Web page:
+ I think of Exarchs as a mix of a religious cult leader, political extremists and martial art teachers. As a result of their inability to break from the path of warfare, they occupy a peculiar position of respect and revulsion in Eldar society. That individuality and personality is a little at odds with the ethos of Craftworld eldar (though it has its own important niche within the culture), and so I want to try to show that in the models. The best way I can think of doing this is to give them their own preferred heraldry. Perhaps some ultra-conservative Exarchs practise styles as close to Asurman's teachings as possible, wearing and teaching the use of equipment only if its use can be traced back; while others adopt a more pragmatic or egocentric approach, skirting close to a personality cult. Doubtless the personality of the Exarch would be affected by his semi-symbiotic suit, and I want to show that. +

+ As a result, each Shrine is going to have a slightly different painting scheme based on the Exarch's personality and preferences. They'll all use the same colours, but in different combinations. A nice change from the hard uniform of my Imperial armies. +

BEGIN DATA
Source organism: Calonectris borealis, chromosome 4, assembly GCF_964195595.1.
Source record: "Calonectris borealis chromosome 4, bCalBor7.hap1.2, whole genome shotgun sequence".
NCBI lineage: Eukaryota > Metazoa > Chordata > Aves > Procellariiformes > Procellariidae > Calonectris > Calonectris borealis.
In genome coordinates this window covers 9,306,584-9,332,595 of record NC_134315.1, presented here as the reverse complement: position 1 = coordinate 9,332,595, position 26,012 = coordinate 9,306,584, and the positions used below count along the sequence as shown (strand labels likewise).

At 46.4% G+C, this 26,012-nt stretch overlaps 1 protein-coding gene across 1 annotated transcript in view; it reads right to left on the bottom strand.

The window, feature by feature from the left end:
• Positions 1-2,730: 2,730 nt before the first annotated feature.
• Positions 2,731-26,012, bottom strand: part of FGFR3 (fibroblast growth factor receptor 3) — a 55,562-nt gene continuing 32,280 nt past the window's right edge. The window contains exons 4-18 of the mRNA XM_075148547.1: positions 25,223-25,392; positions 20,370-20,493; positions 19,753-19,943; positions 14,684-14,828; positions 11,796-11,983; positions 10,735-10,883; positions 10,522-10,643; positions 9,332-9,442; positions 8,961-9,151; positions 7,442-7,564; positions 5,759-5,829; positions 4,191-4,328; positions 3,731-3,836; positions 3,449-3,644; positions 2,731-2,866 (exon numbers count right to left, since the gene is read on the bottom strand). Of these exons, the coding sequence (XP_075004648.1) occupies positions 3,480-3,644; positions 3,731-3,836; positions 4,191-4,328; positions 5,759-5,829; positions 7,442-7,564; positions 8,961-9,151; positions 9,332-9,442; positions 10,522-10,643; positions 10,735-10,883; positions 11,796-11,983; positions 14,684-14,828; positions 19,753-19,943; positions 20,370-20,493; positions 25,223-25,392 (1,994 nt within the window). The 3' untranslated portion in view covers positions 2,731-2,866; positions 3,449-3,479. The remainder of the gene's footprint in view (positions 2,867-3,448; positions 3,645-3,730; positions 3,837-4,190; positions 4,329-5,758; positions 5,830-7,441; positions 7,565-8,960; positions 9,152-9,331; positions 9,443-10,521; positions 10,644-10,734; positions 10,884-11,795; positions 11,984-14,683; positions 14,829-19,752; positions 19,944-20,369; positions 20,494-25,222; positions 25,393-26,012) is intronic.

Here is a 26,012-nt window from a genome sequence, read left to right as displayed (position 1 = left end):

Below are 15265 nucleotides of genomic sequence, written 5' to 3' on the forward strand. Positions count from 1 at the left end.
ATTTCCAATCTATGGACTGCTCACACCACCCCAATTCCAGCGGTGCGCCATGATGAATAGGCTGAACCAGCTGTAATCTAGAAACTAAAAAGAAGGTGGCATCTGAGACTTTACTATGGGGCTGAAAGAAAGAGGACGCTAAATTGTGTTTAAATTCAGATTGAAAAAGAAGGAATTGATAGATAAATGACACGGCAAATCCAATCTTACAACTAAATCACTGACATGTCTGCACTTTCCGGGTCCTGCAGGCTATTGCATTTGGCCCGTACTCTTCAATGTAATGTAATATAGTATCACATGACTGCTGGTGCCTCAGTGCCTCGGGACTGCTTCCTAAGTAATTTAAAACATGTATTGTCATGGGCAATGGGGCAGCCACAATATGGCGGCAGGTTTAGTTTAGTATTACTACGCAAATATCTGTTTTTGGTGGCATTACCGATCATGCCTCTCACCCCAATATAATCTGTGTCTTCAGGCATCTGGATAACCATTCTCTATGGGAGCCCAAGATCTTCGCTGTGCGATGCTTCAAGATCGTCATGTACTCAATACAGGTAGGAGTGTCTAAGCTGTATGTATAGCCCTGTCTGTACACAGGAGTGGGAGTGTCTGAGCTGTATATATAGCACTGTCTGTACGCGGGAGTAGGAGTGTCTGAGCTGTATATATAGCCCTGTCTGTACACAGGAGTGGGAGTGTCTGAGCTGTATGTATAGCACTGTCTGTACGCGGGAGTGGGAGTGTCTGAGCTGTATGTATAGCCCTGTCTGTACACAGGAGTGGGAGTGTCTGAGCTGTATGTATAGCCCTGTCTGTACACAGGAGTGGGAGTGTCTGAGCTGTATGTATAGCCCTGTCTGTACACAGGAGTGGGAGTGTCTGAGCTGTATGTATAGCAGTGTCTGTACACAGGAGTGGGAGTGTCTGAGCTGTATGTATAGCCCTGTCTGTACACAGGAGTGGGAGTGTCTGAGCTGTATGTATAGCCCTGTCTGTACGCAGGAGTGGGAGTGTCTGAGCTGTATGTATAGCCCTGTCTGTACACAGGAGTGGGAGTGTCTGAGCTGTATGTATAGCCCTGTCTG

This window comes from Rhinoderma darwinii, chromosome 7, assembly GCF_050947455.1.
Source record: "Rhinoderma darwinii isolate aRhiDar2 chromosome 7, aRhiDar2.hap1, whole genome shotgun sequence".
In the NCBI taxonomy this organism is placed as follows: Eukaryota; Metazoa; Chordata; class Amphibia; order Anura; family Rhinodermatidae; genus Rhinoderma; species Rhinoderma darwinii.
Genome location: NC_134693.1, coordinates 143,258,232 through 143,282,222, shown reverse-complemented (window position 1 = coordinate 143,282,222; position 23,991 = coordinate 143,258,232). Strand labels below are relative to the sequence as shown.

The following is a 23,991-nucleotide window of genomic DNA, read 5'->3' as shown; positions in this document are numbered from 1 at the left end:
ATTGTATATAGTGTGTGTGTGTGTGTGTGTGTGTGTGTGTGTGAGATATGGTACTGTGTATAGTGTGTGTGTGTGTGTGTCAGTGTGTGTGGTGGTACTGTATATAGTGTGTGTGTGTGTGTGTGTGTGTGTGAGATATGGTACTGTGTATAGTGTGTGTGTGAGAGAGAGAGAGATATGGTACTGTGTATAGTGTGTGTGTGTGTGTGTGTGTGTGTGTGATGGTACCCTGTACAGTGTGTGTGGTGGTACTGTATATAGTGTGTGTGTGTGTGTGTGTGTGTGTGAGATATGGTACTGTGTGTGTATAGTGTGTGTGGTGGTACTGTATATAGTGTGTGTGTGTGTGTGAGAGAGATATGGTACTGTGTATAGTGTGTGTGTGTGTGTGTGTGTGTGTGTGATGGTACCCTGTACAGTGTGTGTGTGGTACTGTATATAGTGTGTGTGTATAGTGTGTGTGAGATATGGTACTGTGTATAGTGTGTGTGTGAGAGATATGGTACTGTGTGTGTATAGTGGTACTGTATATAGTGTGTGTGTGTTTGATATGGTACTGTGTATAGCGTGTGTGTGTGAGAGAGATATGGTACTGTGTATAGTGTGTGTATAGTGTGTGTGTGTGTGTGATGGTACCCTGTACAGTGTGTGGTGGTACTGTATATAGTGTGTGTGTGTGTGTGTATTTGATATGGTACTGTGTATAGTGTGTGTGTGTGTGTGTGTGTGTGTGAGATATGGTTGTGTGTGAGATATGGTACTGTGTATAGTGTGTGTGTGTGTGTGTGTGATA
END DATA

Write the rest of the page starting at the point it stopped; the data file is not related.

+ inload: Dire Avengers +

+ inload: While You Were Sleeping +

+ Astropathic communications have been disrupted recently, but I hope you'll forgive the quiet here on Death of a Rubricist: since I last inloaded, I'm pleased to announce I've married the girl of my dreams and have been away on honeymoon in exotic Hawaii! +

+ Now I'm back, I'll be getting back to the serious business of toy soldiers. I thought I'd kick off with my Eldar, who'll be getting a breath of fresh air for the PCRC's latest campaign, which I discussed a few weeks back. + ref inload 117 Mysterious Craftworlds of Gold + +